If you were wondering if anyone has ever died from any of these environmental hazards during The Tour, in part, there was one. In 1967, noted British cyclist Tom Simpson succumbed to intense heat and a mixture of substances in his system. He collapsed not far from the finish, and was tended to when he was reported to have said, “Put me back on my bike.” He resumed riding and continued a short distance further when he collapsed again, this time spent motionless. There is a well-loved monument to Tom Simpson, a pilgrimage for all cyclists. And there is a saying that goes around, “Hate the crime but don’t hate the individual.” It means that sometimes we are all unwitting victims to the system in plain ignorance to the disadvantage. Zwift faithfully recreated Mont Ventoux with GPS accuracy and highly detailed realism to the entire climb, including the memorial to Tom Simpson.
Watching the professionals race for three consecutive weekends in virtual France was too much but never enough. I wanted to ride these same roads. With two events presented by Zwift, I could and I did. Virtual L’Etape du Tour de France was a three-stage event open to everyone. Successive stages occured over three consecutive weekends. The third stage offered the only opportunity as scheduled to climb to the top of Mont Ventoux. A good time was a mark of 90 minutes or less. I crossed the Vent-Top finish at 85:16 on my first go. It was the hardest ride I ever did, outdoors or indoors. I’m sure without the heat and wind the Zwift recreation was not as hard as the real Mont Ventoux, which makes me respect it even more. The effort needed to summit Mont Ventoux in Zwift gives me a great appreciation for anyone who touched the radio antenna in real life.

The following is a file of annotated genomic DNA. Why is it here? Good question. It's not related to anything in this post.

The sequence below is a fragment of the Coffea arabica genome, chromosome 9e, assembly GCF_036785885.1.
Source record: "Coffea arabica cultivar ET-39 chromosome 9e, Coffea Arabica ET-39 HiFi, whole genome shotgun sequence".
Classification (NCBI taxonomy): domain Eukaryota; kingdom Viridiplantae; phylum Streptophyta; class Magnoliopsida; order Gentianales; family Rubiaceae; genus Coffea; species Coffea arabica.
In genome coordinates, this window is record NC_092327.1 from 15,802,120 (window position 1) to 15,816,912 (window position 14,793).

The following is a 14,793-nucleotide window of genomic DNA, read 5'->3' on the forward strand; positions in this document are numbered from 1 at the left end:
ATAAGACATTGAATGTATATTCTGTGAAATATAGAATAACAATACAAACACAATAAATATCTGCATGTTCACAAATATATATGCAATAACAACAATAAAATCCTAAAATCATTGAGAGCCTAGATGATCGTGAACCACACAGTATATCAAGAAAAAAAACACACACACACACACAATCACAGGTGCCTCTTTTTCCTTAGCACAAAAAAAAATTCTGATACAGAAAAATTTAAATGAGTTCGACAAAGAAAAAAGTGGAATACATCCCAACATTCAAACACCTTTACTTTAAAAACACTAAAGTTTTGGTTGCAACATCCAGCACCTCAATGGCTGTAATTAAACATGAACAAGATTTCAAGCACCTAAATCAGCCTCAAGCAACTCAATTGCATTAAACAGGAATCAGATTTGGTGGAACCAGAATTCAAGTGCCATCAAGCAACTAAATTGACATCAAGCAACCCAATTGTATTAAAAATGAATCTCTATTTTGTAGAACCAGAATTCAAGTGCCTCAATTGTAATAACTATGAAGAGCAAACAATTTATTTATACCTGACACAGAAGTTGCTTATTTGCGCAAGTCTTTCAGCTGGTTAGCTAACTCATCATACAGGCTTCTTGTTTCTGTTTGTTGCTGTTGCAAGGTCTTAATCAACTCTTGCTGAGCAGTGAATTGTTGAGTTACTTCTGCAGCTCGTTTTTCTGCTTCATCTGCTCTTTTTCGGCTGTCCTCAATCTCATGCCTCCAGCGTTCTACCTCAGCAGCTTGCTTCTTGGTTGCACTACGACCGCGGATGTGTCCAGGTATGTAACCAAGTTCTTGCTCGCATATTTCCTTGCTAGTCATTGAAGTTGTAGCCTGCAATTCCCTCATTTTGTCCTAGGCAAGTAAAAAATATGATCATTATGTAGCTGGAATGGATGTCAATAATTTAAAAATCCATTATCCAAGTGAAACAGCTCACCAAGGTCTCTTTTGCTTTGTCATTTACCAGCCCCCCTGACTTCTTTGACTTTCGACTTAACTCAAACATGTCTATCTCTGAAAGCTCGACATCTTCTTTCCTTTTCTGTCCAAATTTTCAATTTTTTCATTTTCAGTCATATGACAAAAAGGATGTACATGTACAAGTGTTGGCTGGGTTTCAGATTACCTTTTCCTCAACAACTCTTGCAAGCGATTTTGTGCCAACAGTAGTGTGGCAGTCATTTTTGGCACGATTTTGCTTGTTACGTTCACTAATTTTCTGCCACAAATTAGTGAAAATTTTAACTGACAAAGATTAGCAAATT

The other event was the Virtual Tour de France Discovery Rides, a six-stage event that mirrored exactly the Virtual Tour de France raced by professionals. Every week for three consecutive weeks, two stages were offered. It was a mindjob to ride the same courses that I watched professionals race, and also ride over the interior countryside of France. The “living the dream” moment was riding on the Champs Elysees, feeling the resistance of the pavé, coursing over the false flat toward the Arc de Triomphe, and circuiting around the Place de la Concorde. This is the final stage circuit for The Tour every year. It is a marvelous spectacle of sport, culture, beauty, and history. To ride the same circuit as the pros that I watch every July at the conclusion of every Tour was something that I never expected to do. Zwift and ASO made it all possible with the Virtual Tour de France.
I never liked the proverbial phrase, “When life gives you lemons, make lemonade.” I agree with the sentiment but it just doesn’t inspire me. For me it might be, “When real life stops you, go deeper and find your road.” That gets me moving.
To learn more about Virtual Tour de France on Zwift, visit Official Virtual Tour de France 2020 – Cycling Race | Zwift